Leadpipe question...

Discussion in 'Trumpet Discussion' started by crowmadic, Jan 16, 2007.

  1. crowmadic

    crowmadic Mezzo Piano User

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    I'm thinking the lead pipe is the section that the mouthpiece goes into, but does it include the pipe all the way to the tuning slide? How does it effect tone and playing ability? What are the components that make the difference: brass thickness, length, design, etc..?
     
  2. rowuk

    rowuk Moderator Staff Member

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    The leadpipe is the piece between the mouthpiece and the tuning slide on a piston valved trumpet, and between the mouthpiece and the valve cluster on a rotary valved instrument.
    It has more influence on the intonation than any other part except the mouthpiece. It also has a lot to say about the subjective "resistance" we perceive (actually impedance as Tootsall pointed out on another post).
    Like every other part of the trumpet, if properly designed for the instrument on which it is attached, it will optimize the playing experience. The weight, thickness, size, shape and material need to be determined by the trumpet builder. Those artists can help you find the appropriate match. A thicker leadpipe really means nothing if the other factors become unbalanced.
    I think many of us would like to be able to put a trumpet together just with a checklist. Without the corresponding experience, the chance of failure is very great. Those artists that I mentioned have the experience!
     
  3. Vulgano Brother

    Vulgano Brother Moderator Staff Member

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    For starters, add voodoo to the above list.
     
  4. crowmadic

    crowmadic Mezzo Piano User

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    Vulgano Brother, do you do stand-up-comedy?
     
  5. B15M

    B15M Forte User

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    Why would you say that?
     
  6. crowmadic

    crowmadic Mezzo Piano User

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    B15M,
    Because his statement sounds more sarcastic than educational.
     
  7. B15M

    B15M Forte User

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    He put a lot of time into a sarcastic answer.
     
  8. Vulgano Brother

    Vulgano Brother Moderator Staff Member

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    Sorry guys. "Voodoo" is a term I heard first used by Hans Schneider, an old-school Blechblasinstrumentenmachermeister in southern Germany, regarding the typical trumpeter's desire to make a single change in a complex acoustical system and expect miraculous results, bordering on the magical. Add to that the fact that most of the perceived changes are subjective rather than objective; well, things get weird. Anyway, here is a partial list of some of the parameters:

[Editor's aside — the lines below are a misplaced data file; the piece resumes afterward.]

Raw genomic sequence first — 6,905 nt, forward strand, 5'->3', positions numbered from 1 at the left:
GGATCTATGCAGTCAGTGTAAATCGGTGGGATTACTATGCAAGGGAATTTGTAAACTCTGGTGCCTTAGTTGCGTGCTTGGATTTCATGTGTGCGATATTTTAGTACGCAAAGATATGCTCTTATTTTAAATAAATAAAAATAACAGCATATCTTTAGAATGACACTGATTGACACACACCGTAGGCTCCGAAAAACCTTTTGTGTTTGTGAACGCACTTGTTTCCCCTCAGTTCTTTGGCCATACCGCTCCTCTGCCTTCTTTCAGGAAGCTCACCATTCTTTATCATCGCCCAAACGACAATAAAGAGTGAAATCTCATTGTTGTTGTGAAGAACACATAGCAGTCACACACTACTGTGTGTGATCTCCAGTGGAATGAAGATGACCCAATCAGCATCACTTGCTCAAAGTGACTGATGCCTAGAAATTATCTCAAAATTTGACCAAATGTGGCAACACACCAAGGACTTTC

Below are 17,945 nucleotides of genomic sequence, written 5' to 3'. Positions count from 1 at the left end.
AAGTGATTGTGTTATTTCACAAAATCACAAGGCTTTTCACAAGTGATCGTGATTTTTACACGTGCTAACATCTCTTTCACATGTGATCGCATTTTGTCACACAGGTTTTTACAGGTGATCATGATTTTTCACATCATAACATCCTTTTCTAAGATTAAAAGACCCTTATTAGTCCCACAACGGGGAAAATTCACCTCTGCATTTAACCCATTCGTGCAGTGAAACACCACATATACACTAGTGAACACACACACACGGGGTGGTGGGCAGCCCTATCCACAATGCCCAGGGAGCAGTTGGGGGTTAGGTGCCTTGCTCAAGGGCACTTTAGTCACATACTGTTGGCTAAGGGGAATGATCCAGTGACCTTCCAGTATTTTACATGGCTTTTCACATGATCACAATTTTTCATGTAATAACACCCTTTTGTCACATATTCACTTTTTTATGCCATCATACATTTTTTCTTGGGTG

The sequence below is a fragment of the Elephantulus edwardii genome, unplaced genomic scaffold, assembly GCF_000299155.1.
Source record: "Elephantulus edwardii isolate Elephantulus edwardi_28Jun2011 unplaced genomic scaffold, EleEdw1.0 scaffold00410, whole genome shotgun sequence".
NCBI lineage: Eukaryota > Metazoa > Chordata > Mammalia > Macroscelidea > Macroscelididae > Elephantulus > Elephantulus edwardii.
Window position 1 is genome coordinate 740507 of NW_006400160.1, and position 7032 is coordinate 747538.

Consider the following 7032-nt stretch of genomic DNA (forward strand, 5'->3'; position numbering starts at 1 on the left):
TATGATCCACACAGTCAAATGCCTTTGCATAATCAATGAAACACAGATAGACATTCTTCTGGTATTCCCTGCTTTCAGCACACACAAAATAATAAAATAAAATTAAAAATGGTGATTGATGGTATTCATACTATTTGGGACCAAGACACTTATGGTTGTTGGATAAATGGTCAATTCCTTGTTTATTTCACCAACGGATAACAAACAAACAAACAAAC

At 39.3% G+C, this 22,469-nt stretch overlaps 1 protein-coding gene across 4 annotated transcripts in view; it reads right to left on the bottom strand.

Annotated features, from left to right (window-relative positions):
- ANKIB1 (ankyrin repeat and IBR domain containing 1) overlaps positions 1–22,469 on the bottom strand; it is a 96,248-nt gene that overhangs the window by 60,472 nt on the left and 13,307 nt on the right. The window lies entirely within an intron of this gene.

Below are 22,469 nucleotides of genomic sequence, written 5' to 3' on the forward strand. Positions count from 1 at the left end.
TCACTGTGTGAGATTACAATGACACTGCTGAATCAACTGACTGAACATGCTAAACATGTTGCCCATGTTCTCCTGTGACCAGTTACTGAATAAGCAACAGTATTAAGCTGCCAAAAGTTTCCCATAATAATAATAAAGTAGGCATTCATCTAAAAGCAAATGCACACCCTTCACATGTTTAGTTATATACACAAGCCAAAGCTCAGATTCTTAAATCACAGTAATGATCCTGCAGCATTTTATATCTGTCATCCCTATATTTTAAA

Leadpipe Material
    Non-Metallic
    Metallic
    Silver
    Brass
    Copper content
    Annealing or tempering (including hand-hammering)
    Leadpipe Thickness
    Bracing including tension and brace material and manufacture
    Internal Taper
    Starting and ending diameters
    Single tapers
    Multiple tapers (including but not limited to trombone venturi)
    Stepped
    Receiver
    Length
    Tuning Slide (interface between inner and outer tube)​

    By the time we ferret out everything, we'll still be faced with a number of problems:

    While a player might have strong preferences as to how a particular material or thickness performs, computer analysis will show no differences.

    As soon as we pull the tuning slide we start changing the length of the instrument (one of the parameters).

    Any dirt, grime, bits of lunch in the horn will affect the acoustical properties.

    Time spent looking for the perfect leadpipe is often much better spent practicing perfectly on our imperfect instrument.

    Clifford Blackburn wrote an interesting article on his leadpipe adventures in one of the early ITG newsletters. Check it out, and have fun! Once you find the perfect leadpipe, please let me know!
     
    Last edited: Jul 31, 2011
  9. Richard Oliver

    Richard Oliver Forte User

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    I very much liked the Vulgano Voodoo description.

    Apt, humorous, witty, and . . . I DO use special Mojo Valve Oil.

    Regards,

    Richard Oliver
     
  10. rowuk

    rowuk Moderator Staff Member

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    Hans Schneider also builds trumpets for Amrein:
    http://www.music-amrein.com/

    He retired from teaching brass instrument construction a couple of years ago and went to work for Amrein. He said that the Yamaha Masters went through his classes.
     

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